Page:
The prediction networks were trained using samples of transitions generated by pretrained policies. Agents select actions using -greedy over their Q-values. During policy training , but for generating the samples used for training the s we use an evaluation mode where . Transitions were generated sequentially and the environment was reset at the end of each episode or 27,000 steps, whichever came first. These transitions were saved to file in sequence and for each experiment they were reloaded in the same order. For each transition, we saved the reward as well as the activation of the final core layer of the agent’s network , which serves as the input to the s. The network was composed of five fully-connected layers of sizes [512, 256, 128, 16, 1], with all but the final layer using ReLU activation. The architecture used in shown in Figure 7. Training of the s proceeded as if the data was generated in an online fashion, as would be the case during policy learning. That is the agent would read in transition samples from the file, add them to a prioritized replay buffer, and then train by sampling from the replay buffer. When a new sample was added to the buffer it was given the highest level of priority so that its probability of being sampled was high. Like the policy training we train on a batch of sampled transitions, using n-step returns. To update the priorities for a given sample in the batch we use the maximum squared loss across .
A of size 8 was used, which always included lower and upper bounds of . An additional 6 were drawn on each timestep. Unless otherwise stated the sampling was done by drawing 3 timescales uniformly each from the scale on and the scale on (for we drew from the integer scales, rather than float). Each network was trained for 20 M frames with network weights saved every 500k frames. Additional training details can be found in the appendix.
To evaluate predictive accuracy we created a set of evaluation points for each game. These were generated by running the agent in evaluation mode over multiple episodes. At the start of each episode an offset was randomly chosen between steps. Then, starting at the offset, the state of the environment and agent were saved every 30 steps (120 frames with 4 frame frameskip). For Centipede@25M a total of 269 evaluation points were created in this way including the episode start state. From each of these evaluation points we ran 1000 episodes till termination and then computed the average return. These were used as the baseline against which we computed our prediction error. To compute the prediction error for a given evaluation point we restored the agent’s and environment’s state and recorded the network’s predictions for the probe timescales ts. For comparison, we trained fixed timescale networks for all the probe timescales (plotted in fuschia). These networks used exactly the same architecture as the , but did not provide timescale as input to the network and only trained on the single fixed timescale. These probe networks also used loss scaling. For the Atari@200M results a reduced set of probe timescales was used: .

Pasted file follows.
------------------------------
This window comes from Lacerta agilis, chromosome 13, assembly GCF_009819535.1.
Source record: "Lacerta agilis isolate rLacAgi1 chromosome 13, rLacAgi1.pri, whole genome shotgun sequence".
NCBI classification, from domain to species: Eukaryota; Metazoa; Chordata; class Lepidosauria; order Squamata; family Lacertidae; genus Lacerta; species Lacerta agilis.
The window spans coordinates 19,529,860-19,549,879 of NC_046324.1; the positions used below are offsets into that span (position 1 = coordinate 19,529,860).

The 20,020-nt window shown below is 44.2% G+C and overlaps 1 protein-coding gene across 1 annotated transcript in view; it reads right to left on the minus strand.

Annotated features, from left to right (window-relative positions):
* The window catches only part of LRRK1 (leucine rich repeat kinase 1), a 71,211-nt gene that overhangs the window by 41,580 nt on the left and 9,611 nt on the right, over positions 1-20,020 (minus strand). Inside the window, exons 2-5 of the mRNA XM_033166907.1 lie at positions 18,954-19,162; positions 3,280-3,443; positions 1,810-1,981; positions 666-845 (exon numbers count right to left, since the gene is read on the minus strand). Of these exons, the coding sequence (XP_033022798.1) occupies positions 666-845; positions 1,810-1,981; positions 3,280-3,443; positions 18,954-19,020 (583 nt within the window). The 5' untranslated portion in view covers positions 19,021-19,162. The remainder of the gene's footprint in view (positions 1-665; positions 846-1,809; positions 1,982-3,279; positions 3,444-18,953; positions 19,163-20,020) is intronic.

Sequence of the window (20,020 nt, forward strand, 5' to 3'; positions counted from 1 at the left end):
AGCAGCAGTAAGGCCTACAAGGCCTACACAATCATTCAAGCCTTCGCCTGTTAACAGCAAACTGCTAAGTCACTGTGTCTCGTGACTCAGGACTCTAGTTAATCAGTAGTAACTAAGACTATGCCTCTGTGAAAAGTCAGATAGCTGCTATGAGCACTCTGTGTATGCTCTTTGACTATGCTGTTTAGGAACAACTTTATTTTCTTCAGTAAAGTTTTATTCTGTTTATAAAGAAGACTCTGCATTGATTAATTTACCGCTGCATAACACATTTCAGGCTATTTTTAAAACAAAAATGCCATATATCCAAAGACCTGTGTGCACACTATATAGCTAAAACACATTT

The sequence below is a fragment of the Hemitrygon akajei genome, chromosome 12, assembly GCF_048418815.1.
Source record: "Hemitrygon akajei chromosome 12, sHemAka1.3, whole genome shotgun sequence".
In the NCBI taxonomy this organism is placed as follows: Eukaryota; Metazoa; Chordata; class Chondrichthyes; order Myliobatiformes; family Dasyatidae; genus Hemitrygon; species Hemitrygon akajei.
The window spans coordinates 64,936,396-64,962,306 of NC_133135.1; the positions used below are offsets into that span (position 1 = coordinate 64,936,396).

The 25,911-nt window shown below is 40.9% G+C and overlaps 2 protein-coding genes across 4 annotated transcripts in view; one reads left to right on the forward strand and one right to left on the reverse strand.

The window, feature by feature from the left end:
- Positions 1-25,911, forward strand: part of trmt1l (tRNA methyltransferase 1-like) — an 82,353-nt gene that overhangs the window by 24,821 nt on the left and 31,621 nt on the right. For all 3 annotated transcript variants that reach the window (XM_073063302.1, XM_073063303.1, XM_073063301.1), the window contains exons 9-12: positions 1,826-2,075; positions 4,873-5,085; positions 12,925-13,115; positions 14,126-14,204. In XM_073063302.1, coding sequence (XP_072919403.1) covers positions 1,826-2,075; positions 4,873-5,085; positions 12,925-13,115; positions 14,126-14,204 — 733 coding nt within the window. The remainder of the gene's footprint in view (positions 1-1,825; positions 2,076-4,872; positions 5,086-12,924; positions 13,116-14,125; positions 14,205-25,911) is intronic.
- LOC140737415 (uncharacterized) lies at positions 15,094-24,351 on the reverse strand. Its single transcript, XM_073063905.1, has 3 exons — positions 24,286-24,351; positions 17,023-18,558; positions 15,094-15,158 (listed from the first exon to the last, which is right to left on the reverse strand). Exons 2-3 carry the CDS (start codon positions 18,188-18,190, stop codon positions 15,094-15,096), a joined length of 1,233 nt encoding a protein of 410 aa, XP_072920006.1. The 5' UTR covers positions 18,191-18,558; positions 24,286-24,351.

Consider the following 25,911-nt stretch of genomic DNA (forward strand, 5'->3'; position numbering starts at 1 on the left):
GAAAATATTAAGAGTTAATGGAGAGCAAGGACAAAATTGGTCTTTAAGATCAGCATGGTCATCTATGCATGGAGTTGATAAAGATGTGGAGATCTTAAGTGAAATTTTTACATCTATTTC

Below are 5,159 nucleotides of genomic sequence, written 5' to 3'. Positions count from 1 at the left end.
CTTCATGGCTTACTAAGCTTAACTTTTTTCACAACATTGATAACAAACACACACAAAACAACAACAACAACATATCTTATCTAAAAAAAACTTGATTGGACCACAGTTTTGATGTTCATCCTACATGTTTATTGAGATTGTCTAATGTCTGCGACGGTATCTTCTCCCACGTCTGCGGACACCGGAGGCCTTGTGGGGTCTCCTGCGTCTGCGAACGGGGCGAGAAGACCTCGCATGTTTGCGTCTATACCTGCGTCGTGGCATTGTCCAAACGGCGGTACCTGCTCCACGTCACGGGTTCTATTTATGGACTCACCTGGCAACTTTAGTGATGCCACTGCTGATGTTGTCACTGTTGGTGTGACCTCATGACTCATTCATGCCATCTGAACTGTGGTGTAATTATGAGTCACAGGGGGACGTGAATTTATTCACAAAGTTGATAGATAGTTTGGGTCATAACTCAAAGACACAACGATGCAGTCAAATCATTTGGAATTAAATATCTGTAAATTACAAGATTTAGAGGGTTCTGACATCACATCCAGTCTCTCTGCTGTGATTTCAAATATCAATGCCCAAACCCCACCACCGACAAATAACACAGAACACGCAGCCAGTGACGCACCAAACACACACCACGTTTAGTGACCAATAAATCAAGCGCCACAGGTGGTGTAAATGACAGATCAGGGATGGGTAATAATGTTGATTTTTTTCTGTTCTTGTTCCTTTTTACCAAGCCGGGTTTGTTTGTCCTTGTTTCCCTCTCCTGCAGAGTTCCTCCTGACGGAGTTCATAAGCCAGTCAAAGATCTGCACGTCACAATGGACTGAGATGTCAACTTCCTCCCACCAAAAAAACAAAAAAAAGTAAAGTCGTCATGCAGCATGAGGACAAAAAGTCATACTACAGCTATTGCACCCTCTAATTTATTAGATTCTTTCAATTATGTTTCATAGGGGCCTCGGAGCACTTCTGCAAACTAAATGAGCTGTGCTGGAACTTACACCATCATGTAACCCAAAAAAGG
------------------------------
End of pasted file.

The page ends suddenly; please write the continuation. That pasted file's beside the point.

We use a reference configuration of the across the different plots. We plot this series in black and refer to it as direct although the figure legends may give it a different label to call out the significance of its configuration for a given comparison. For this configuration both and were provided as inputs to the network. Additionally, was populated by drawing samples from both and scales and loss scaling was used. For each of the other configurations only a single setting was modified from this reference.
We focus our evaluation on the steady-state performance of the network, computing averages over the last 5 M frames of the 20 M frame runs (with evaluation at every 500k frames). Mean-squared error (MSE) for each experiment is presented as a function of the evaluation probe timescale given in (Ex. Figure 7(a)). For each we normalize across the different series by the largest mean error. Thus, the largest mean error for each is shown as 1.0. We do this to be able to clearly show results for all the different timescales in a single plot despite the large differences in magnitude. As a result, series can only be directly compared within a plot, not across plots. To rank each for comparison we provide a bar chart (Ex. Figure 7(b)) which averages the normalized means and normalized variances of the MSE. That is, we take the normalized mean MSE for each and average across all . Likewise we take the variance at each , normalize it by the maximum variance for each and take the average across all . Note that averaging this way is a biased approach in that it is dependent on what probe are used. For example, if we took many large and few small ones then our results would give more weight to the large . In practice, the weighting of errors for different timescales will be task dependent.